Standard Deviation of the difference in success proportions (xb-xa) 1.205%
Statistical significance threshold for the difference in proportions (d) 4.560%
Significant/Conclusive? YES

If we substitute average contribution per donor ($/donor) in place of the number of donors who contributed as a success measure, the validity test passes.

If we can establish validity using dollar amounts, then we might come to these conclusions:

  • Placing the “94%-goes-to-research” image next to the donation amount may have reduced anxiety.
  • Eliminating the radio buttons for the larger suggested donation amounts may have reduced intimidation or otherwise favorably affected average donation amount.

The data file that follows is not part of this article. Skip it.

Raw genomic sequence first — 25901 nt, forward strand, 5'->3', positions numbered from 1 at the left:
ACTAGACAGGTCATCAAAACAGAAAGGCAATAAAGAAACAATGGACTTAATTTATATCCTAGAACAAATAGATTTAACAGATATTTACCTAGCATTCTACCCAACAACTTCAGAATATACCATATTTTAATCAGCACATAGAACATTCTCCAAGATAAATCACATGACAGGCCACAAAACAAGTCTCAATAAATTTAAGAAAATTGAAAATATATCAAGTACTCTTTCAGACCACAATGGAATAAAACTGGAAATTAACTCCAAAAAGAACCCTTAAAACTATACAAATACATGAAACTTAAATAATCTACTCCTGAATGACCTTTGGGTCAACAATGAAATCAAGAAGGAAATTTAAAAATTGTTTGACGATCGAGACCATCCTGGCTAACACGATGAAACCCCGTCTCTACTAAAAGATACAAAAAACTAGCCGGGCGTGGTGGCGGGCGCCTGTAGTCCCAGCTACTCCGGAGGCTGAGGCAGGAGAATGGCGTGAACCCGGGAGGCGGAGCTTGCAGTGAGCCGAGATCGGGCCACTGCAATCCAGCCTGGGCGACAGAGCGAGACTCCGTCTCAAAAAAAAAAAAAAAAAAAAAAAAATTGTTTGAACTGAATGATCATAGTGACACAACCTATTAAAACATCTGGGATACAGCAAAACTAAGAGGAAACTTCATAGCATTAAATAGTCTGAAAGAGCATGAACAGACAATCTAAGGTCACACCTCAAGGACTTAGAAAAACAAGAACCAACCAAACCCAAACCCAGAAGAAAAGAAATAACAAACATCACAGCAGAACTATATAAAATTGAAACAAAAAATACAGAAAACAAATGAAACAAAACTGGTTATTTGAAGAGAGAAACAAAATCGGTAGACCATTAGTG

• Changing the font color or wording of the minimum allowable donation amount may have had a favorable effect on average donation amount.
Control Treatment

Unfortunately, it is NOT valid to simply substitute dollars for donors. Even so, deeper analysis of the data does appear to indicate a consistent pattern of higher contribution amounts for the Treatment-2 page than the Control page, and this insight is a central factor as we design the next round of tests.

Remember, these are just informed inductive conclusions.

  • We can observe only that while the page changes did NOT substantially increase the conversion rate of arriving visitors to donors (i.e., % who donate), for the sample the average amount of money donated by each visitor/donor increased by more than 170%.
  • Splitting the test period into multiple shorter time intervals reveals a similar and consistent pattern of higher contribution amounts for the Treatment 2 page.